Transmission Program 3 proposed to replace aging block valves that had become difficult to operate. Block valves are used during emergencies or construction to isolate a segment of pipeline and reduce the pressure to it. All of the impacted valves were located in Maryland.

         Transmission Program 4 addressed corroded pressure gauge and grease risers on transmission pressure valves. Located upstream and downstream from the valves themselves, pressure gauge risers control gas pressure during routine maintenance and emergencies. Grease risers serve to lubricate the valves. Replacing them was a proactive step to prevent high pressure gas leaks. Two of the nine affected valves were located in Maryland.

         In its application, WGL wrote, "Washington Gas requests authority to include and recover through the STRIDE Rider the costs of transmission system replacements and enhancements directly assigned to Maryland, or allocated to Maryland based on the cost allocation methodology approved by the Commission in the Company's most recent Maryland base rate case[.]" In other words, WGL sought advanced cost recovery from Maryland customers under the STRIDE law only for the portion of the out-of-state projects that would be eventually allocated to Maryland customers through the normal rate-making process. WGL estimated that the four projects would cost $38, 590, 000 between 2015 and 2018. In support of its application, WGL reported to the Commission that, based on the 42.62 percent jurisdictional allocation factor normally used during rate cases, $16, 447, 058 of that total would be apportioned to Maryland customers and would eventually be included in WGL's Maryland rate base.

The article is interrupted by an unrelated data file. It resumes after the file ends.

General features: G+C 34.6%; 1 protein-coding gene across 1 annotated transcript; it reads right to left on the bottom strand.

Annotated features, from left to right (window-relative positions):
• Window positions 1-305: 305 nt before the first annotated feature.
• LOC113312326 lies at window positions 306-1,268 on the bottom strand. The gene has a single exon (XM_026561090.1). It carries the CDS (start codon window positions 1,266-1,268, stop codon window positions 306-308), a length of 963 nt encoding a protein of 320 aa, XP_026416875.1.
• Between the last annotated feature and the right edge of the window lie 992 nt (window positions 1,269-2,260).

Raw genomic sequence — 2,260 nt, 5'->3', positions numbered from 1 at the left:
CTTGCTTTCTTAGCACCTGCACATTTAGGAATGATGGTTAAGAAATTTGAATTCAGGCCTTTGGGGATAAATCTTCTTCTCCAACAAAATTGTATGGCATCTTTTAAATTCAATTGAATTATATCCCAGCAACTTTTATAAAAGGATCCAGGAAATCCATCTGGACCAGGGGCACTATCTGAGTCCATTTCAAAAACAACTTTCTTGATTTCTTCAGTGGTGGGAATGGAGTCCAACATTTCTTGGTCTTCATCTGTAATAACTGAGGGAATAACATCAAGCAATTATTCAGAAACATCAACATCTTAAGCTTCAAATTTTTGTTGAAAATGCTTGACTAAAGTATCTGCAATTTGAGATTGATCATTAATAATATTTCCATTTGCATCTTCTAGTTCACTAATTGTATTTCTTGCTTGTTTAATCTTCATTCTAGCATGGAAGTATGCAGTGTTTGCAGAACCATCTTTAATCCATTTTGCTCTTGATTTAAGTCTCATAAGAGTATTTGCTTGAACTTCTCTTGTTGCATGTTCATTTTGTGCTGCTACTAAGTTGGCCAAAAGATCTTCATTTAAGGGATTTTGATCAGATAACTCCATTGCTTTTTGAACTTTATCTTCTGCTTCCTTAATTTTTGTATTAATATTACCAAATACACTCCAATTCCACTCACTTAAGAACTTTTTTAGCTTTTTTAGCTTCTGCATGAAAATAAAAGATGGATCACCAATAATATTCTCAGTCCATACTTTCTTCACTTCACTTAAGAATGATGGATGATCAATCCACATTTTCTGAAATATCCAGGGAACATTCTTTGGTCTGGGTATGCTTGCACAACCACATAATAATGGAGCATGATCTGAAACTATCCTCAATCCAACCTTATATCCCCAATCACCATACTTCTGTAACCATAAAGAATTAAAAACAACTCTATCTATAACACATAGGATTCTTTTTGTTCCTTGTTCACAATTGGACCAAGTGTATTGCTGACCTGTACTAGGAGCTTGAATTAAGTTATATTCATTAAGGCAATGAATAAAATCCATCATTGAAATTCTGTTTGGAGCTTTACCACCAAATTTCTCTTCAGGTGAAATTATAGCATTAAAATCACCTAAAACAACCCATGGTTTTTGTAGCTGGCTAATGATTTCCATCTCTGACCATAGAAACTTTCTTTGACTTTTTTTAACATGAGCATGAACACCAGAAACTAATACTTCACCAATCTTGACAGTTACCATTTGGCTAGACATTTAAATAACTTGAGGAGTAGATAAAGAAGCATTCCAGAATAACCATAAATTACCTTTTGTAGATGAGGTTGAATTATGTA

C. The Proceedings Before the Commission

         The Commission delegated WGL's Amendment Application to the Public Utility Law Judge Division. After determining that the Commission had jurisdiction over the matter, the parties conducted discovery, and written testimony was filed.